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Richard Ley Armstrong
October 10, 1941 ~ August 3, 2023 (age 81) 81 Years Old
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Richard Armstrong, a loved and respected scientist, athlete, father, and grandfather, died on August 3, 2023, at the age of 81 in Boulder, Colorado, of amyotrophic lateral sclerosis (ALS), Lou Gehrig’s Disease.
Born on October 10, 1941, in Casper, Wyoming, to Richard Lyman and Marjorie Ley Armstrong, Richard is survived by his wife, Betsy; his daughter, Johanna (Ladis); son-in-law, Manny; granddaughters Margo and Sadie, and his sister Elisabeth McDaniel, of Nebraska.
Born and raised in Casper, Wyoming, Richard was a four-event skier (slalom, giant slalom, jumping and cross country), won a state high school championship and competed in Junior Nationals in the late 1950s.
Richard earned three degrees, all from the University of Colorado at Boulder, including a Ph.D. in Geography.
In 1972, Richard became director of the CU- INSTAAR San Juan Avalanche Project in Silverton, Colorado, was a researcher-forecaster for the Colorado Avalanche Center, USFS in Ft. Collins, and then to CU National Snow & Ice Data Center (NSIDC/CIRES), from where he retired. Richard focused his passion for snow into extensive research on remote sensing of the cryosphere. One of his favorite projects was the CHARIS project (Contribution of High Asia Runoff from Ice and Snow) that examined glacier and snow melt in the Himalaya-Hindu-Kush, Pamir and Tien Shan ranges (the Third Pole), which provides water to more than one billion people. Through this project and many others, Richard developed lifelong friendships with many who shared his love of travel and of the mountains.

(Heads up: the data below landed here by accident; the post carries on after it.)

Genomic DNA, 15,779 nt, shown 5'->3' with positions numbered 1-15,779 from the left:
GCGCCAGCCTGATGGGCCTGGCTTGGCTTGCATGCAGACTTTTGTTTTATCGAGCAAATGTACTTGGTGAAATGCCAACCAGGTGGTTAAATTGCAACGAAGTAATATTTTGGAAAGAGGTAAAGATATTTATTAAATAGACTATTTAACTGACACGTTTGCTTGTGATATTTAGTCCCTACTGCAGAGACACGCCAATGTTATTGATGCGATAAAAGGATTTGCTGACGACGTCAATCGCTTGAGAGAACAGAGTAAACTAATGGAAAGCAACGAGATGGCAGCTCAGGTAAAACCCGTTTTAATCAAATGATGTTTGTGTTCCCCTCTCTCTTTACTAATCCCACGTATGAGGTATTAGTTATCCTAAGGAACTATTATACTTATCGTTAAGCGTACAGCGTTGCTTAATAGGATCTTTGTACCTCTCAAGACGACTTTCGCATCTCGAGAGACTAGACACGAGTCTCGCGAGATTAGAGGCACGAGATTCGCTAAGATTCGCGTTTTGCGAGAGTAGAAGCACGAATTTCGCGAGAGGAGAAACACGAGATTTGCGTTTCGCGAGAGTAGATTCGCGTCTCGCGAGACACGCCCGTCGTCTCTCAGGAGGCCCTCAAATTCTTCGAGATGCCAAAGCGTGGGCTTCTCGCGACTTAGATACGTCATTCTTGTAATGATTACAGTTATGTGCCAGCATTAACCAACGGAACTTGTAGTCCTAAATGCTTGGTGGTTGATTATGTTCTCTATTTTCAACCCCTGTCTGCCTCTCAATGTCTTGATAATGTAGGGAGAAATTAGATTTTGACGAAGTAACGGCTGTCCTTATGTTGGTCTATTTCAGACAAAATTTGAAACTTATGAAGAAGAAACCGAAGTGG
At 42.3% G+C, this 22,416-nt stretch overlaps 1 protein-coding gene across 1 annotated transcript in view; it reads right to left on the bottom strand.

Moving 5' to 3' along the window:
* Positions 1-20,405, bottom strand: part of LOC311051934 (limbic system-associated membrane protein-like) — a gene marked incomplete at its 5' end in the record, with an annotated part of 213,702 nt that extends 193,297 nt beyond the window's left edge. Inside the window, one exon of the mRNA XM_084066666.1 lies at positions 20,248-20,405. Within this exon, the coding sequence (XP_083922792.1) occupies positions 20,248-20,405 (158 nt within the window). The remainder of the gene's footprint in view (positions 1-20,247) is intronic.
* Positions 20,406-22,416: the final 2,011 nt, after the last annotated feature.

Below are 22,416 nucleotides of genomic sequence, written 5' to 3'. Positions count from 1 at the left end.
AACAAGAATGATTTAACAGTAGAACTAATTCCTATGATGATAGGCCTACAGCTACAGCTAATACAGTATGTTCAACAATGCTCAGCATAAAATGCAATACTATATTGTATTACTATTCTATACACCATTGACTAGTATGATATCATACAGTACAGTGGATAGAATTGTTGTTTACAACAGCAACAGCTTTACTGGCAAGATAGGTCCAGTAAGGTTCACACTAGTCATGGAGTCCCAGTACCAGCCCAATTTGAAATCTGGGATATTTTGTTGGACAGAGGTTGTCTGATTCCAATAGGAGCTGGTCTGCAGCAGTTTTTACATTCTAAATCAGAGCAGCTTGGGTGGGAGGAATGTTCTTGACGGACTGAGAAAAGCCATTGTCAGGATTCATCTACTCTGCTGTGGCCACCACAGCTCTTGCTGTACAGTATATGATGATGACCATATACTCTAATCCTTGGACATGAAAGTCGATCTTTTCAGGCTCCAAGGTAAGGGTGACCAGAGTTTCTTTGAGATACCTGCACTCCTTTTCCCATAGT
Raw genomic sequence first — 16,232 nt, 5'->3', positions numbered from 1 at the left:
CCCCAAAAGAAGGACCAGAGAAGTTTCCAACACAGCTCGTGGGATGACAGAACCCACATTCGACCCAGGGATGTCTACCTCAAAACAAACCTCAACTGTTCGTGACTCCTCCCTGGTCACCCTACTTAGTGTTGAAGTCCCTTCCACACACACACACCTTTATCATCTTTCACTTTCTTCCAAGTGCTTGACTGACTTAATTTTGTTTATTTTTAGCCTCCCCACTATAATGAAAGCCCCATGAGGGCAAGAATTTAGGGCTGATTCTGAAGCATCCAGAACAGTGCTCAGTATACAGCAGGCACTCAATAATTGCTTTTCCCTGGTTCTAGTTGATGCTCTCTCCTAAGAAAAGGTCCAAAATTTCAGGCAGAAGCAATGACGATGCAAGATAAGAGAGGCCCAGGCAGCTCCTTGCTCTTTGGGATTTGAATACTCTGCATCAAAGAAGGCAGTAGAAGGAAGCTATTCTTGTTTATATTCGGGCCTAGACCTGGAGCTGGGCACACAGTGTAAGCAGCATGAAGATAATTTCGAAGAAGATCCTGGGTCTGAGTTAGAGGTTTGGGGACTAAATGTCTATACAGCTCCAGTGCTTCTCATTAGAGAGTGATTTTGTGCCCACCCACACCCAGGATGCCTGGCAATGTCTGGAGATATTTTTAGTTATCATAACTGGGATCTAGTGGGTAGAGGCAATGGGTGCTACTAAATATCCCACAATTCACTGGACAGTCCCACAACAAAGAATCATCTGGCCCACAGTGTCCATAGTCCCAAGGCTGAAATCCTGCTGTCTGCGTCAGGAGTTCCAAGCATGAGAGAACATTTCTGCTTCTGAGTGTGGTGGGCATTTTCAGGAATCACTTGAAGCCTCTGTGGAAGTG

Skiing remained an important part of his life, and he competed in classic cross-country and skate events until recently. He was also an accomplished road and mountain biker, still touring the mountain passes of Colorado and Europe into his eighties. Richard and Betsy purchased their Fraser, CO home in 1999 and enjoyed their part-time residency, skiing, hiking and mountain biking.
As a young adult, Richard lived overseas and developed a deep appreciation for British racing cars, his first was a Lotus Elan, which he raced for a few years. His favorite car was the Austin Healey and he was active in the Rocky Mountain Austin Healey Club, attending British car shows in Denver and taking his Austin Healey 100-6 out for neighborhood drives.
Giving back to the community was important and he volunteered his time with multiple local nonprofits including youth GED tutoring with the Justice System Volunteer Program and as a learning partner with the I Have a Dream Foundation of Boulder County.
Richard was well known for his kind and gentle nature, and his constant willingness to mentor, all of which he maintained with grace as he endured the cruel effects of ALS.